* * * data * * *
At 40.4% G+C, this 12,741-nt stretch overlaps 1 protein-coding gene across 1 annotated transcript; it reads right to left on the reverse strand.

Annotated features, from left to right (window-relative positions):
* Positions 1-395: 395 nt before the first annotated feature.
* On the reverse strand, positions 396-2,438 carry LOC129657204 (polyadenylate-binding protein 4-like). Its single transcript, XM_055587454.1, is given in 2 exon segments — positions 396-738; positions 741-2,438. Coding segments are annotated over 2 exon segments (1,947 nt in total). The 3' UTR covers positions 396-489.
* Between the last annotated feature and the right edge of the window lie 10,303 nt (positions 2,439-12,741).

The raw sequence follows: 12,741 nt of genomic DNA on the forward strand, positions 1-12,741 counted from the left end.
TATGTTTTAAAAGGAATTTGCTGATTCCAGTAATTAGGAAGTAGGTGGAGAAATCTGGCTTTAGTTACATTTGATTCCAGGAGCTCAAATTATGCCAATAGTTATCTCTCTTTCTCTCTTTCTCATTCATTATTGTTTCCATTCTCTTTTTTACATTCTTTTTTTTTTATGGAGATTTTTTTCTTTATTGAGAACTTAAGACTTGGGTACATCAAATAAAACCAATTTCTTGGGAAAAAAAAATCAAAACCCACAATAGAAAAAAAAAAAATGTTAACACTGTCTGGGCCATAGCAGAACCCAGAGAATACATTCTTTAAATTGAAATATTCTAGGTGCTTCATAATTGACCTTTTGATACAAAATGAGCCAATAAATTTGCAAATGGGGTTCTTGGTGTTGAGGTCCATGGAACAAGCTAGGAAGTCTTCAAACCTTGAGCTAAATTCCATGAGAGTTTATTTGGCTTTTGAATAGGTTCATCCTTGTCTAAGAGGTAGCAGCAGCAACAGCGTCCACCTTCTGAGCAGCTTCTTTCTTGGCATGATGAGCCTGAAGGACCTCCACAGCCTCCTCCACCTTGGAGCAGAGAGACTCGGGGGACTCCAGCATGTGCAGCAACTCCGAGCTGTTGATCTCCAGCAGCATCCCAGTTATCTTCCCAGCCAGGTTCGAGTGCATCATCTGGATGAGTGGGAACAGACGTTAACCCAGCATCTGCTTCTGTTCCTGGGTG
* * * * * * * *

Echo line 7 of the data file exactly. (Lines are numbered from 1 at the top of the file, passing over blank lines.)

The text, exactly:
TATGTTTTAAAAGGAATTTGCTGATTCCAGTAATTAGGAAGTAGGTGGAGAAATCTGGCTTTAGTTACATTTGATTCCAGGAGCTCAAATTATGCCAATAGTTATCTCTCTTTCTCTCTTTCTCATTCATTATTGTTTCCATTCTCTTTTTTACATTCTTTTTTTTTTATGGAGATTTTTTTCTTTATTGAGAACTTAAGACTTGGGTACATCAAATAAAACCAATTTCTTGGGAAAAAAAAATCAAAACCCACAATAGAAAAAAAAAAAATGTTAACACTGTCTGGGCCATAGCAGAACCCAGAGAATACATTCTTTAAATTGAAATATTCTAGGTGCTTCATAATTGACCTTTTGATACAAAATGAGCCAATAAATTTGCAAATGGGGTTCTTGGTGTTGAGGTCCATGGAACAAGCTAGGAAGTCTTCAAACCTTGAGCTAAATTCCATGAGAGTTTATTTGGCTTTTGAATAGGTTCATCCTTGTCTAAGAGGTAGCAGCAGCAACAGCGTCCACCTTCTGAGCAGCTTCTTTCTTGGCATGATGAGCCTGAAGGACCTCCACAGCCTCCTCCACCTTGGAGCAGAGAGACTCGGGGGACTCCAGCATGTGCAGCAACTCCGAGCTGTTGATCTCCAGCAGCATCCCAGTTATCTTCCCAGCCAGGTTCGAGTGCATCATCTGGATGAGTGGGAACAGACGTTAACCCAGCATCTGCTTCTGTTCCTGGGTG